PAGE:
I work quickly, so if I get off to a good start I can do a pretty developed piece during one of these sessions, like this example.  But sometimes my less-finished drawings are more lively and interesting, and I’m sure I’ve lost some good preliminary drawings by overworking them.  So sometimes I’ll do more than one drawing during the session.  I could try more than one viewing angle, or a portrait and a full figure, or I could vary the technique or the scale.  And sometimes I keep starting over because I’m having trouble getting it.  I have found that once you’ve gone too far down the wrong road it’s better to start fresh than to try to fix it.

The subject of the highly finished example linked in the paragraph above is Claudia, professional artist’s model and the blogger behind Museworthy.  She was our model Monday morning at Spring Studio last week, and so, between her blog and mine you’ll be able to see multiple aspects of that single drawing session.  My sketches from that session’s two-minute warm-up poses are on Museworthy here, and in another Museworthy post you can see  Jean Marcellino‘s lovely refined pencil drawing from the session.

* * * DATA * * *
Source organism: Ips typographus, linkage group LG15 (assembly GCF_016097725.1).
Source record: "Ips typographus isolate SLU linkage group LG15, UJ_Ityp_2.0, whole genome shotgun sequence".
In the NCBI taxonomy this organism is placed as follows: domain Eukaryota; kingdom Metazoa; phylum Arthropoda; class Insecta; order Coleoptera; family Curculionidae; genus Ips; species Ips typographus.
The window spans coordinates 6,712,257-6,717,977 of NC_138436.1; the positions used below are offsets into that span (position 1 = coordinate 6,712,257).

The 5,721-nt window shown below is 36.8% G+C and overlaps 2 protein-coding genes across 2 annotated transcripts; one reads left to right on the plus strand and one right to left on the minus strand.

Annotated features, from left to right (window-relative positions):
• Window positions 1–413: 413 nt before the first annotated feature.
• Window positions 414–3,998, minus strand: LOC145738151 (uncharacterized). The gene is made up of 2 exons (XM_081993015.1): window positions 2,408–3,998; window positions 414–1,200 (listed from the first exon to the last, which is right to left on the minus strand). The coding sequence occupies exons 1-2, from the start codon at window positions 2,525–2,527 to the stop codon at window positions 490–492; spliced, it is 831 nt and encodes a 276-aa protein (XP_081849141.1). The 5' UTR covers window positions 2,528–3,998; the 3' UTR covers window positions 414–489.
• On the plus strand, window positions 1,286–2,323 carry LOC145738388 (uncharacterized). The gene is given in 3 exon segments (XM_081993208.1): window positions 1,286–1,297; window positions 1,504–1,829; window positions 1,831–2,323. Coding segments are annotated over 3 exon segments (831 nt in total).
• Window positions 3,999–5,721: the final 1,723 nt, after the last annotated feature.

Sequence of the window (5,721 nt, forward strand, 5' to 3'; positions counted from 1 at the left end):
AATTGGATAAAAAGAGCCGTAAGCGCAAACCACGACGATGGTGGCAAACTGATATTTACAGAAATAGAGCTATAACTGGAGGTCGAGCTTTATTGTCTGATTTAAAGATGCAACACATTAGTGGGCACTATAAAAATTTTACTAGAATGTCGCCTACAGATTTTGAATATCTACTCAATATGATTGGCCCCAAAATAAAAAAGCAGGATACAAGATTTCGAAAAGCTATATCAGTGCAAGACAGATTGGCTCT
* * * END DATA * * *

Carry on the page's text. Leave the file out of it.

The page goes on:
I decided to do multiple drawings at this session, always from the same angle.  Claudia gave us a pose with a lot of interesting angles.  Here’s my sketch from the first twenty-minute set:

Soft Angles 1, 2009, by Fred Hatt

Soft Angles 1, 2009, by Fred Hatt

This sketch shows how I start out analyzing the pose and composing it on the paper.  I first sketched very loosely and lightly in white crayon.  You can see it was too far to the left to look balanced on the page, so I redrew the pose a bit further right.  I was figuring out the three triangular negative spaces (in orange), the bounding shape (in jade green), the convex forms and highlights (ovals and curves in white and yellow), the creases and deep shadows (blue), and the flow of muscle and bone forms.